Reply
 
LinkBack Thread Tools Search this Thread Display Modes
  #1   Report Post  
Old 30-05-2006, 04:51 PM posted to aus.gardens
Wylie Wilde
 
Posts: n/a
Default Do Worm castings contain worm eggs?

Hi,

My garden seems totally devoid of earthworms (nightcrawlers). I think the
previous owner killed them with insecticide or some crap. Its been 2 years
already and I've been digging and planting my flowers- but absolutely zero
sign of them.

I noticed however- in a nearby park- there seems to be quite a bit of
wormcastings, ie a collection of dark small dirt balls.

I heard that the wormcastings may contain worm eggs.

I was wondering whether its worthwhile collecting the wormcastings and
placing them in my compost bin so as to rear earthworms?

Cheers,

Wylie


  #2   Report Post  
Old 30-05-2006, 09:18 PM posted to aus.gardens
gardenlen
 
Posts: n/a
Default Do Worm castings contain worm eggs?

g'day wylie,

not real whiz on worms, but never haerd that casting contain eggs they
could of course. but it is winter now so the worms will be dormant and
any eggs in the soil won't hatch until next season when it warms.

also they don't call them night crawlers for nothing that is what they
are by name and nature, worm farmers generally steer clear of them as
they tend to want to crawl out of the farms and away.

you'd do better with tigers or red wrigglers, but might need to wait
until next summer.

those dirt balls could be just where worms have come up to the surface
to feed? they may not be castings as such.

snipped
With peace and brightest of blessings,

len

--
"Be Content With What You Have And
May You Find Serenity and Tranquillity In
A World That You May Not Understand."

http://mywebsite.bigpond.com/gardenlen2/

snipped
With peace and brightest of blessings,

len

--
"Be Content With What You Have And
May You Find Serenity and Tranquillity In
A World That You May Not Understand."

http://mywebsite.bigpond.com/gardenlen2/
  #3   Report Post  
Old 31-05-2006, 02:27 AM posted to aus.gardens
Yau-ming Chiam
 
Posts: n/a
Default Do Worm castings contain worm eggs?

"LindaB" wrote in message
If you have any worms at all, they will find them. If you don't, you
might have to consider serious options like covering somwhere down the
back with newspapers and soaking that with water, eventually a few may
appear under there you can transfer. Or find a friend with plenty and
transfer some. Better not dig up the Park.



Thanks Linda- but will the newspaper trick work for nightcrawlers?

Getting tigers/red wrigglers -compost worms- are no problem. My garden shop
sells them by the bucket full. And I've got hundreds of them now in my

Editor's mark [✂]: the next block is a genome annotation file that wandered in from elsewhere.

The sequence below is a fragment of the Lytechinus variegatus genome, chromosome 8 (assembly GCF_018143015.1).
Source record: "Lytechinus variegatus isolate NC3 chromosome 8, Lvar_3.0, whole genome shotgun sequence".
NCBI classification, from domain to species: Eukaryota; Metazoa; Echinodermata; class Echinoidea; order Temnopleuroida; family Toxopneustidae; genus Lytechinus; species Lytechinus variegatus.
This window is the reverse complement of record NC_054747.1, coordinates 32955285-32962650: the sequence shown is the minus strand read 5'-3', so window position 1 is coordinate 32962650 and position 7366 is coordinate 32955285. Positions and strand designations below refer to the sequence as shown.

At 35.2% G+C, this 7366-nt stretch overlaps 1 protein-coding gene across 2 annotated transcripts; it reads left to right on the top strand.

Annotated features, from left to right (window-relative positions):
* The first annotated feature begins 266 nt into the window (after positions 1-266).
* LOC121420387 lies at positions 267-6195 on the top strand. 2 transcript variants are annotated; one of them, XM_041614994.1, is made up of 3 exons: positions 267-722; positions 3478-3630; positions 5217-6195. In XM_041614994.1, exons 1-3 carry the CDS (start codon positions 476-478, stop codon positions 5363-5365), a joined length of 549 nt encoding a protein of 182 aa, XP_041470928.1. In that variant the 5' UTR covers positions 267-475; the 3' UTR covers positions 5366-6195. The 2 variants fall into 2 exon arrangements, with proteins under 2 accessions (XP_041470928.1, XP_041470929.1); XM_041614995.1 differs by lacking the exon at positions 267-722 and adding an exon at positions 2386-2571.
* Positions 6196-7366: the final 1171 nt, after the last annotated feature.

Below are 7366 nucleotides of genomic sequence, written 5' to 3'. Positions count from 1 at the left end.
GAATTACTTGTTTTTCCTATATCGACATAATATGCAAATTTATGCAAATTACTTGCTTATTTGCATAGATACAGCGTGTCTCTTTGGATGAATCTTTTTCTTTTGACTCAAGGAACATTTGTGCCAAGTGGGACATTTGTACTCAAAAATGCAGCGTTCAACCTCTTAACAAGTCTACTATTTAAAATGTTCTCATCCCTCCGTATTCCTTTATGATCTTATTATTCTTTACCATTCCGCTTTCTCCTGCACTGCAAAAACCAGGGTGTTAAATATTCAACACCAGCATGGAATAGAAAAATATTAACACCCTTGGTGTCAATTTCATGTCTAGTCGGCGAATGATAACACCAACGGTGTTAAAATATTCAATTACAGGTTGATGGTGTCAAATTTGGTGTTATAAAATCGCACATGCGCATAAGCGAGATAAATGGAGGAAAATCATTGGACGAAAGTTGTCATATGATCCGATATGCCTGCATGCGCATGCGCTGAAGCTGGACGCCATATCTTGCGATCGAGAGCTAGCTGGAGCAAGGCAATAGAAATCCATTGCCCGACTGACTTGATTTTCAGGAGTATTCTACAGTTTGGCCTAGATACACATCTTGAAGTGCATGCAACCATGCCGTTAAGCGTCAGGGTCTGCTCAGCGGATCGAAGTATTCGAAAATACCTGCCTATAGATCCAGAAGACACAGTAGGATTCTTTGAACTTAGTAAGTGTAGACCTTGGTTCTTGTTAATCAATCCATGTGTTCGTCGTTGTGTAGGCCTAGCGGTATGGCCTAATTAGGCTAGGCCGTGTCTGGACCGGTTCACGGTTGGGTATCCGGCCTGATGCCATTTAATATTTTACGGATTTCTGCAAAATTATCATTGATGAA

compost bin.

Nightcrawlers on the other hand I have virtually none.

I discovered that the people who owned this property before me- placed a
thick black plastic sheet over the entire garden- and must have killed all
the earthworms. I'm now in the process of removing the black plastic. ;(

The reason why I want them- nightcrawlers, earthworms- are for the benefits
of deep soil improvement.

Cheers

WW


  #4   Report Post  
Old 31-05-2006, 04:29 AM posted to aus.gardens
gardenlen
 
Posts: n/a
Default Do Worm castings contain worm eggs?

g'day yau-ming chiam,

generally the worm we have in our gardens are exotics anyway but they
are garden varieties, which yes like the night crawler won't stay in a
worm farm/compost bin as such, but night crawlers themselves came
about for use in worm farms etc.,. until it was discovered that they
where named by name and nature.

if you put well mulched and composted gardens in the garden worms will
find you, there is no way that they could be killed out from your
garden and be next door and never come back to your garden unless
chemicals of some sort had been used.

it is winter and they will be dormant until the soil warms, so maybe
just leave things be in that regard until the summer comes around.

and yes any compost worm will live in any well mulched garden where
you are continually putting back material such as kitchen scraps or
newspaper old fruit or past it vege plants whatever.

in cases where i have moved in and that has been the last 2 gardens,
also same here now there have been no worms visible so i get hold of
some composting worms and put them in my gardens, in my last gardens
after 4 years the composting worms where still there so that is where
i went to collect worms for our composting toilet. too easy hey?

a composting worm i expect wouldn't know if it was in a garden or a
box so long as it has a good supply of food and the place is warm.



snipped
With peace and brightest of blessings,

len

--
"Be Content With What You Have And
May You Find Serenity and Tranquillity In
A World That You May Not Understand."

http://mywebsite.bigpond.com/gardenlen2/
  #5   Report Post  
Old 31-05-2006, 03:55 PM posted to aus.gardens
loosecanon
 
Posts: n/a
Default Do Worm castings contain worm eggs?


"Wylie Wilde" wrote in message
u...
Hi,

My garden seems totally devoid of earthworms (nightcrawlers). I think the
previous owner killed them with insecticide or some crap. Its been 2 years
already and I've been digging and planting my flowers- but absolutely zero
sign of them.

I noticed however- in a nearby park- there seems to be quite a bit of
wormcastings, ie a collection of dark small dirt balls.